Sayedat Aylool (September Lady) Ahmed Ziad Mohafza (Amman: Fadaat Publishing House) 2020.
Creating a mystic persona is a tough mission for any novelist, yet Jordanian writer Ziad Ahmed Mohafza was able to do that smoothly and skillfully in his latest novel ‘Sayedat Aylool’ or September Lady. He created Salwa, a woman whose destiny was related to all the miserable events that occurred in Jordan and Syria in the past fifty years. The novel started with her at the age of eighteen, a descendent of an upright family, escaping her father’s house in Arbed to the city of Zarqa in Jordan to marry the man she loves, a daring act that almost never happens in conservative Arab societies. The timing of this bold move was in 1970.
For any Arab reader, once the word “Aylool” appears anywhere, “Black September” or the Aylool Al-Aswad events come to mind; it was the historical armed clash between the Jordanian Army and the Palestinian armed factions and ended up in a lot of spilled blood between brothers. The novel is some sort of chronicle for the misery that this area has seen since 1970 until now; the novelist presented these events through the timeline of Salwa’s life.
The love story is destined to fail despite the heroic escape of the girl; the plan was executed as designed and the eventual marriage of the two love birds — a young girl and a soldier in the Jordanian army — took place in secrecy in the house of Christian family friends with the groom. She was accepted as one of the family right away and her kindness and “powers” manifested when she took care of a little girl that was separated from her mother due to the military clash.
Her first husband dies in a military car accident after the 1973 war; she moves safely to another suburb in Zarqa and gets the same kind of treatment from another family; gets married to another loving man who protects her and even kills an assailant defending her reputation and escapes again with her husband to Daraa in Syria.
It was simply a hectic life, full of fleeing war, family, and crime. She simply refused to have her will bend to the whims of others.
The story continues and somehow it is obvious to the reader that Salwa is not an ordinary person, she goes through armed barricades, can foretell the future through coffee cups for her neighbors, sees visions, manages to defend herself from a rape attempt, remedies a mute child after a ceremony of reading the Koran. However, war follows her until near the end of her life.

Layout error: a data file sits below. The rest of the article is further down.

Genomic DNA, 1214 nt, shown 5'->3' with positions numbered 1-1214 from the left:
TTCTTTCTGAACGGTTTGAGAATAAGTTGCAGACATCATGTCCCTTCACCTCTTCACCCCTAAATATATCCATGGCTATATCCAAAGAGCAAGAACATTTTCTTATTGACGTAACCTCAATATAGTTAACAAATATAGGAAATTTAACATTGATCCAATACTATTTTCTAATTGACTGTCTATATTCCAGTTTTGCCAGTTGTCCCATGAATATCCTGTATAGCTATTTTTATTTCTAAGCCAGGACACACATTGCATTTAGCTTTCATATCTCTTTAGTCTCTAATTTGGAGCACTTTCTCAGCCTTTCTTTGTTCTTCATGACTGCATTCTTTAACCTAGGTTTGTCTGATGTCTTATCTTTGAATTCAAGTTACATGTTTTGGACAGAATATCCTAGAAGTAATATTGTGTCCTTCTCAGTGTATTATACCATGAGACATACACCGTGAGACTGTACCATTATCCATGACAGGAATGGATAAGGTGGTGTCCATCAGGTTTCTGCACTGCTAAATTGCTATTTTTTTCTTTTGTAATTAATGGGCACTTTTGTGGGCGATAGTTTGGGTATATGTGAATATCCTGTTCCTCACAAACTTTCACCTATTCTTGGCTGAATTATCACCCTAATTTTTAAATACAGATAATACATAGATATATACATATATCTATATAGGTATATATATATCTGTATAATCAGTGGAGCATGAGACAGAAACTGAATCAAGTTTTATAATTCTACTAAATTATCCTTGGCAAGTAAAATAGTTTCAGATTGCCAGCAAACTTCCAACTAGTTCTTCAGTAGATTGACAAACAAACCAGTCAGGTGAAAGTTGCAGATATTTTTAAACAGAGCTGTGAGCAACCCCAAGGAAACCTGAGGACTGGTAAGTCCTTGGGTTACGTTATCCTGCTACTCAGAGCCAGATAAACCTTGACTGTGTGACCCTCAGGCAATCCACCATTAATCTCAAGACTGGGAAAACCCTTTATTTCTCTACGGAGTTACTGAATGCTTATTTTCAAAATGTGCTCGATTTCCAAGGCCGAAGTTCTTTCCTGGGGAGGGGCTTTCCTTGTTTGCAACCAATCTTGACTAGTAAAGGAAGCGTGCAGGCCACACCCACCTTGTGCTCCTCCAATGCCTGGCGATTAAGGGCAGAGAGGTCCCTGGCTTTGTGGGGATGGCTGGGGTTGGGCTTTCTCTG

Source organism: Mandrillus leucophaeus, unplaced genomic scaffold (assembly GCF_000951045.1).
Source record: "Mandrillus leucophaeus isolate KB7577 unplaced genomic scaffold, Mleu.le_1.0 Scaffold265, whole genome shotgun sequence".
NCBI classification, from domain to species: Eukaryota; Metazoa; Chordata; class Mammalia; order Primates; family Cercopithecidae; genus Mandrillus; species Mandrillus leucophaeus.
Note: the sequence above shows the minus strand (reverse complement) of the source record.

The writer kept jumping through time to tell his story. In Zarqa, Jordan, 1970, he laid the ground and theatre for the story and described the characters, their thoughts, and their circumstances. Then in 1985, still in Zarqa, he shows how Salwa’s life continued, how her “powers” manifested, and her second marriage.
Her second husband dies as well after a few short years after finally escaping to Daraa. Then the final jump in time was to Syria in 2011, when the militias started their war against the Syrian government and rendered all of Daraa’s population into refugees.
Every few chapters, the novelist skips a few years, changes places, and deciphers the codes of the past events in an interesting, beautiful style that keeps the reader interested until the last page. He cleverly tied all the loose ends of the novel towards the end. Every character he created, which the reader thought that his or her role has ended, shows up in the end to continue a mission that only the writer knew about.
The innovative part of the novel is raising a slow child. Salwa gave birth to a child in her early forties and brought to life Nour, who was doomed with a mix of maladies between Epilepsy to slowness. The young child showed abnormal behaviour, becoming an avid reader, absorbing Greek comedies and tragedies; impersonating them in his daily life, attracting aggressiveness from other kids, and continuous getting bullied and beat from his colleagues in school.
The writer was able to describe accurately the suffering of a single mother raising a challenged child on her own with no apparent remedy to his condition.
Without ruining the ending, taking refuge in the west was the solution presented by the novelist to the case of Salwa. Living in a victimized area like the Middle East has its beauty and its problems; taking refuge in Canada or Europe is not a solution that came out of the miserable condition that many Arab countries are living in, no, it has been a path crafted by political and social injustices.
The eye-opening solution is a wakeup call for those in power in the Arab world; do you want your people to simply leave?